Advice For Officers About Your Advisors
  • Keep the advisor posted as to your activities β€” including financial, academic, and social β€” and ask the advisor when needed, but do not expect the advisor to become involved in the day-to-day making of decisions.
  • Learn what the word "advisor" means and expect no more or no less of your advisor.
  • If you don't use your advisor, it's your choice, but your advisors are here of their own volition, and it's because they want to give back a little of what they took out. Use your advisors.
  • The brothers should give the advisor a chance to help them.
  • Tell your advisor that you want him to attend meetings (regular and associate); an advisor's counsel can be valuable.
  • Make sure they get educated about their role and develop a relationship with the Domain Director.
  • Keep your advisor informed, and develop rapport with him. It is hard to offer unsolicited advice, and it is impossible to help if one is not acquainted with the fact that a problem exists.
  • The advisor should be encouraged to be present occasionally for dinner, at many of the chapter meetings, at most of the executive meetings, and, above all, to know each of the brothers personally.
  • Respect your advisor for the amount of time, whatever it may be, that he has to spend with Phi Tau. Appreciate the time element especially because it is one man's way of saying thanks for what Phi Tau has given him.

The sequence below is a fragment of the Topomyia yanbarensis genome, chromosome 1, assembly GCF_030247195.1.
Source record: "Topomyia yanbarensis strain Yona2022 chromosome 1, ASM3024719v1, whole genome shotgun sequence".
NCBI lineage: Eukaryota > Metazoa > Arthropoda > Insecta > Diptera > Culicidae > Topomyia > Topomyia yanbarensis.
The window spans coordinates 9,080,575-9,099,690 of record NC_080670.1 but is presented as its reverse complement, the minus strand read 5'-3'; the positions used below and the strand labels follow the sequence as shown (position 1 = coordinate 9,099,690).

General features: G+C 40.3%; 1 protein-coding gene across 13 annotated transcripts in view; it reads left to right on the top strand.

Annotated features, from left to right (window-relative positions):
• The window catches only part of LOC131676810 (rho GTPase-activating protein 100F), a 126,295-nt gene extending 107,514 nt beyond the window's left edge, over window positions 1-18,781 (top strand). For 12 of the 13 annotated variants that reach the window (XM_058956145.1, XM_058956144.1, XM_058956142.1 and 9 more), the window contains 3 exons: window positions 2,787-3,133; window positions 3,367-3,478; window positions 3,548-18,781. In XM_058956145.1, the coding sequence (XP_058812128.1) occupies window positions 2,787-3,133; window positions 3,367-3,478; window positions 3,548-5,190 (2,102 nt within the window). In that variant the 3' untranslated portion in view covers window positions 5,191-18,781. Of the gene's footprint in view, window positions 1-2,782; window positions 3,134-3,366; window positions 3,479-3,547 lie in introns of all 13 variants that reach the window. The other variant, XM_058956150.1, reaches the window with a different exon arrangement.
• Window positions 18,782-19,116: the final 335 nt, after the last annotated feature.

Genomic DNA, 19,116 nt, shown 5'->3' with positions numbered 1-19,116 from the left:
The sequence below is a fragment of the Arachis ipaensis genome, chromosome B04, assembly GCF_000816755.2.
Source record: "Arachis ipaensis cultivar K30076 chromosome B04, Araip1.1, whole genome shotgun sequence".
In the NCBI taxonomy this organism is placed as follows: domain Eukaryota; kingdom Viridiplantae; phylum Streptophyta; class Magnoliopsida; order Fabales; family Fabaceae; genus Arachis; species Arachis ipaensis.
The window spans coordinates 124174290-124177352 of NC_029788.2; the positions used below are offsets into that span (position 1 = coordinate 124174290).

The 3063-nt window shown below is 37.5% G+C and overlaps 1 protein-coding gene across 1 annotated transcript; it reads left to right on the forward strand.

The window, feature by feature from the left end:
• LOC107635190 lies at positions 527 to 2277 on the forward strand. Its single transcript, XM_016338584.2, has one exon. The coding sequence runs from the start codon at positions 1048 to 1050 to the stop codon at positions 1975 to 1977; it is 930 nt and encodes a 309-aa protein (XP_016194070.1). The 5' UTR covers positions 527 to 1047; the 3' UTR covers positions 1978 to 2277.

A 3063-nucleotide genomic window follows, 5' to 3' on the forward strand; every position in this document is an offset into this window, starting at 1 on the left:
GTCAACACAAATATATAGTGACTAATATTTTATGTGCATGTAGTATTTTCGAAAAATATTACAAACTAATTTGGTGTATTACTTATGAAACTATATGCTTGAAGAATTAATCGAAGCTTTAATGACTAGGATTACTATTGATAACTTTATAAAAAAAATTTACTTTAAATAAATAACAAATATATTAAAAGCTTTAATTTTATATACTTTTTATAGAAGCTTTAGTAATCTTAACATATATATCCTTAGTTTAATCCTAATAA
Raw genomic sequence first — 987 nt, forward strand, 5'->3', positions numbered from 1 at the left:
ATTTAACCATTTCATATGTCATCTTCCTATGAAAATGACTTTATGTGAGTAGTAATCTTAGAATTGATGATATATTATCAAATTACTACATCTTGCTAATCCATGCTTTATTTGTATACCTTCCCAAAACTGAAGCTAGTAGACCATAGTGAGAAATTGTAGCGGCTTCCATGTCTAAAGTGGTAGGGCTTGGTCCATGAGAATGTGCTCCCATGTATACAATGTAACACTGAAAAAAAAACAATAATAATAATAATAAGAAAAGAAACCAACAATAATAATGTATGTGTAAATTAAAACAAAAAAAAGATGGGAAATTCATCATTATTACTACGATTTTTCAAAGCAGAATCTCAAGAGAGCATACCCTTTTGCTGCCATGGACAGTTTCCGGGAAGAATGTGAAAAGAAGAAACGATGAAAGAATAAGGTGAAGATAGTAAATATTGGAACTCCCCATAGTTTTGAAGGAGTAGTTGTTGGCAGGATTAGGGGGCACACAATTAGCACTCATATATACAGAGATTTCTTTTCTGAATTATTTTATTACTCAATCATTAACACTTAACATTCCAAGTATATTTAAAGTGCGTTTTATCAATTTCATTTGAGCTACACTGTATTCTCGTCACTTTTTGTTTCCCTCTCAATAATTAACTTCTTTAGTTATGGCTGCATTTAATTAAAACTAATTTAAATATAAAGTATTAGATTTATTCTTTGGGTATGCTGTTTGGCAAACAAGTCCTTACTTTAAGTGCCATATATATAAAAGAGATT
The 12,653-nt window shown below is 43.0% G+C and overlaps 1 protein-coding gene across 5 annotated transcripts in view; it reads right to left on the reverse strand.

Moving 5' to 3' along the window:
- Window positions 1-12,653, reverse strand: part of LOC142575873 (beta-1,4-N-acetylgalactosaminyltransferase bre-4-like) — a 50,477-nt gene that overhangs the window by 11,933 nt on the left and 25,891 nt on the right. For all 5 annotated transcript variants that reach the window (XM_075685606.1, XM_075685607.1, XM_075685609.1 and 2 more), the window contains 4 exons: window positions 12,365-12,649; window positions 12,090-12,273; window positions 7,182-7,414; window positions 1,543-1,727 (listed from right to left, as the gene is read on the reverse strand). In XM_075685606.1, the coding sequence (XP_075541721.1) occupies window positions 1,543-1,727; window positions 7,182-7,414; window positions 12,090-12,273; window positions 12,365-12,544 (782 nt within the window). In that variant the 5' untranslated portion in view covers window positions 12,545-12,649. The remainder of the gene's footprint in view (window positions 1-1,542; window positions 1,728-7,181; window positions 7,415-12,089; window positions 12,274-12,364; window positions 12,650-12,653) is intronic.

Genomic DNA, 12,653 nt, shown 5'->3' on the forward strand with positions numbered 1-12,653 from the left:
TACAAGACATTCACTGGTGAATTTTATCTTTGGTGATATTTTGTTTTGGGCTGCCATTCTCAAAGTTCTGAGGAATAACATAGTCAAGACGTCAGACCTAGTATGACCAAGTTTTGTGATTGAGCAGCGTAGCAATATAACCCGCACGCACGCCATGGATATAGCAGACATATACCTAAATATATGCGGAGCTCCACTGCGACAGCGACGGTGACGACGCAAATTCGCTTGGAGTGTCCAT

• Don't ever take your advisor for granted for it is the fastest way of losing him and his interest and involvement.
  • Be attentive to exactly what the advisor does and doesn't do. Understand the role of your advisor to take and understand those bounds, making sure that the chapter holds up its end of the contract.
  • Constantly be aware of your advisor's involvement, invite him to functions you want him to attend and don't assume he will be there, and don't assume anything else.
  • Be considerate and establish ground rules for office visits, telephone calls and other communications. And, most of all, never expect your advisor to do a job someone else should be doing β€”it happens too often and never should.
  • Find your advisor's special interests and use his talents in that field. You have many advisors with diversified interests to assure that you have someone to go to in time of need.
  • Make your advisor and his family feel a part of the chapter by noting anniversaries and celebrations and making sure that the entire family is included in as many functions as possible β€” this simple cordial act will help make up for some of the sacrifices that the family is making to allow your advisor to spend time with you.

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